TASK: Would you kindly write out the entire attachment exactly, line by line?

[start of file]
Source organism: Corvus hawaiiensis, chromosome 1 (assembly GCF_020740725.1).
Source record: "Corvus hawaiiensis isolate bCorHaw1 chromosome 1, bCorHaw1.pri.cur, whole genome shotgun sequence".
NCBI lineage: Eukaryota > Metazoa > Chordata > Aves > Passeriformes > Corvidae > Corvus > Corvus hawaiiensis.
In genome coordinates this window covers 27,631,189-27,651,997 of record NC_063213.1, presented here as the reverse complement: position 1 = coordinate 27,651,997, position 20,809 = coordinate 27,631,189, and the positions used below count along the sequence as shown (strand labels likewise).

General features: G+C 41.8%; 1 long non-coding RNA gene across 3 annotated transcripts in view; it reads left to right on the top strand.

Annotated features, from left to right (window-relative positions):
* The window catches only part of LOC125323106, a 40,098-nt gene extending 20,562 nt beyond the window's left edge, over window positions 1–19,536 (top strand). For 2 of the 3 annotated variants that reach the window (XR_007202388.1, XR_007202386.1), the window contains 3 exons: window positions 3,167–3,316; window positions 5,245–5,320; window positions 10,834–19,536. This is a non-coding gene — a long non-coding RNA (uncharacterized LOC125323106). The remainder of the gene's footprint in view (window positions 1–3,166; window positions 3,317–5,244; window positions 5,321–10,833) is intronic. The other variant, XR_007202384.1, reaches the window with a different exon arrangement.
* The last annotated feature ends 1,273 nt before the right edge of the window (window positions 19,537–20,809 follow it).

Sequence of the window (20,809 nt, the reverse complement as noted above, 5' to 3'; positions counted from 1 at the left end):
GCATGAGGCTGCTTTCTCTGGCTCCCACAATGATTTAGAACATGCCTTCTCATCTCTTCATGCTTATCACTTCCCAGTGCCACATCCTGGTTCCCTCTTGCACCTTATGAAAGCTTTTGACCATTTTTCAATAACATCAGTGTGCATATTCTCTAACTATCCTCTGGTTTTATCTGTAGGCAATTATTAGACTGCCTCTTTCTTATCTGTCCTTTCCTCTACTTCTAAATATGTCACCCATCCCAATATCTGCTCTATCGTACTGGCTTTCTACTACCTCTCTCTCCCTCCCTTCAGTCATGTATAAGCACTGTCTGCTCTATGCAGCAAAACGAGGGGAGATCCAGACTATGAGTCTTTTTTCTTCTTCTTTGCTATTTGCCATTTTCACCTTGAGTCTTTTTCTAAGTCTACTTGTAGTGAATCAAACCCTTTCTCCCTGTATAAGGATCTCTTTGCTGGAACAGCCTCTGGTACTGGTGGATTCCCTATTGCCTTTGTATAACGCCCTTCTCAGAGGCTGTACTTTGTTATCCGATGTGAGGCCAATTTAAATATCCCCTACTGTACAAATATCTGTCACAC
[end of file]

Source organism: Corvus hawaiiensis, chromosome 1 (assembly GCF_020740725.1).
Source record: "Corvus hawaiiensis isolate bCorHaw1 chromosome 1, bCorHaw1.pri.cur, whole genome shotgun sequence".
NCBI lineage: Eukaryota > Metazoa > Chordata > Aves > Passeriformes > Corvidae > Corvus > Corvus hawaiiensis.
In genome coordinates this window covers 27,631,189-27,651,997 of record NC_063213.1, presented here as the reverse complement: position 1 = coordinate 27,651,997, position 20,809 = coordinate 27,631,189, and the positions used below count along the sequence as shown (strand labels likewise).

General features: G+C 41.8%; 1 long non-coding RNA gene across 3 annotated transcripts in view; it reads left to right on the top strand.

Annotated features, from left to right (window-relative positions):
* The window catches only part of LOC125323106, a 40,098-nt gene extending 20,562 nt beyond the window's left edge, over window positions 1–19,536 (top strand). For 2 of the 3 annotated variants that reach the window (XR_007202388.1, XR_007202386.1), the window contains 3 exons: window positions 3,167–3,316; window positions 5,245–5,320; window positions 10,834–19,536. This is a non-coding gene — a long non-coding RNA (uncharacterized LOC125323106). The remainder of the gene's footprint in view (window positions 1–3,166; window positions 3,317–5,244; window positions 5,321–10,833) is intronic. The other variant, XR_007202384.1, reaches the window with a different exon arrangement.
* The last annotated feature ends 1,273 nt before the right edge of the window (window positions 19,537–20,809 follow it).

Sequence of the window (20,809 nt, the reverse complement as noted above, 5' to 3'; positions counted from 1 at the left end):
GCATGAGGCTGCTTTCTCTGGCTCCCACAATGATTTAGAACATGCCTTCTCATCTCTTCATGCTTATCACTTCCCAGTGCCACATCCTGGTTCCCTCTTGCACCTTATGAAAGCTTTTGACCATTTTTCAATAACATCAGTGTGCATATTCTCTAACTATCCTCTGGTTTTATCTGTAGGCAATTATTAGACTGCCTCTTTCTTATCTGTCCTTTCCTCTACTTCTAAATATGTCACCCATCCCAATATCTGCTCTATCGTACTGGCTTTCTACTACCTCTCTCTCCCTCCCTTCAGTCATGTATAAGCACTGTCTGCTCTATGCAGCAAAACGAGGGGAGATCCAGACTATGAGTCTTTTTTCTTCTTCTTTGCTATTTGCCATTTTCACCTTGAGTCTTTTTCTAAGTCTACTTGTAGTGAATCAAACCCTTTCTCCCTGTATAAGGATCTCTTTGCTGGAACAGCCTCTGGTACTGGTGGATTCCCTATTGCCTTTGTATAACGCCCTTCTCAGAGGCTGTACTTTGTTATCCGATGTGAGGCCAATTTAAATATCCCCTACTGTACAAATATCTGTCACAC